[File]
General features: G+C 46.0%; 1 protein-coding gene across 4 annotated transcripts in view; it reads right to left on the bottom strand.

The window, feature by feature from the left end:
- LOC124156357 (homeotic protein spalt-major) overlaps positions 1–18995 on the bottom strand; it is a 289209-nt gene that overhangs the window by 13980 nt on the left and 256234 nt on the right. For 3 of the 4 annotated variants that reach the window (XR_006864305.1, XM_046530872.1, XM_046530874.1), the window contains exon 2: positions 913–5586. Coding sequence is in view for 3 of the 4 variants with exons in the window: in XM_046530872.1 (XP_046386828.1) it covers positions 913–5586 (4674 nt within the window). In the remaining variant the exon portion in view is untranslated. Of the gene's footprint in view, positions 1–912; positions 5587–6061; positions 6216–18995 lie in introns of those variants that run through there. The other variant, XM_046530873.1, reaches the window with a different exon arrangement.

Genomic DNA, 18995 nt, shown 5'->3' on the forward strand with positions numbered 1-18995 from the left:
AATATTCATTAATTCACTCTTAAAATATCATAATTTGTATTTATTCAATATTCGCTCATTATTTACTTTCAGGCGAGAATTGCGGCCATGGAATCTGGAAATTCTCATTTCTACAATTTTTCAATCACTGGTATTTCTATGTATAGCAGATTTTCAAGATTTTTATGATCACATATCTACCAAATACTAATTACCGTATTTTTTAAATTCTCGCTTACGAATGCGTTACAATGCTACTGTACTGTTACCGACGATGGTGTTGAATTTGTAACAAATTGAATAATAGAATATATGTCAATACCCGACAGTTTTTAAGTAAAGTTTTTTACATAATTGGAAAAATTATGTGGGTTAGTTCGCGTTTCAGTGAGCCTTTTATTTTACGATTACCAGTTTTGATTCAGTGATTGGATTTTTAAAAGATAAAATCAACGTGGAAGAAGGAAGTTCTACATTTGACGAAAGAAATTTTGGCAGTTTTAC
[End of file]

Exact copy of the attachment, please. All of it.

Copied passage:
General features: G+C 46.0%; 1 protein-coding gene across 4 annotated transcripts in view; it reads right to left on the bottom strand.

The window, feature by feature from the left end:
- LOC124156357 (homeotic protein spalt-major) overlaps positions 1–18995 on the bottom strand; it is a 289209-nt gene that overhangs the window by 13980 nt on the left and 256234 nt on the right. For 3 of the 4 annotated variants that reach the window (XR_006864305.1, XM_046530872.1, XM_046530874.1), the window contains exon 2: positions 913–5586. Coding sequence is in view for 3 of the 4 variants with exons in the window: in XM_046530872.1 (XP_046386828.1) it covers positions 913–5586 (4674 nt within the window). In the remaining variant the exon portion in view is untranslated. Of the gene's footprint in view, positions 1–912; positions 5587–6061; positions 6216–18995 lie in introns of those variants that run through there. The other variant, XM_046530873.1, reaches the window with a different exon arrangement.

Genomic DNA, 18995 nt, shown 5'->3' on the forward strand with positions numbered 1-18995 from the left:
AATATTCATTAATTCACTCTTAAAATATCATAATTTGTATTTATTCAATATTCGCTCATTATTTACTTTCAGGCGAGAATTGCGGCCATGGAATCTGGAAATTCTCATTTCTACAATTTTTCAATCACTGGTATTTCTATGTATAGCAGATTTTCAAGATTTTTATGATCACATATCTACCAAATACTAATTACCGTATTTTTTAAATTCTCGCTTACGAATGCGTTACAATGCTACTGTACTGTTACCGACGATGGTGTTGAATTTGTAACAAATTGAATAATAGAATATATGTCAATACCCGACAGTTTTTAAGTAAAGTTTTTTACATAATTGGAAAAATTATGTGGGTTAGTTCGCGTTTCAGTGAGCCTTTTATTTTACGATTACCAGTTTTGATTCAGTGATTGGATTTTTAAAAGATAAAATCAACGTGGAAGAAGGAAGTTCTACATTTGACGAAAGAAATTTTGGCAGTTTTAC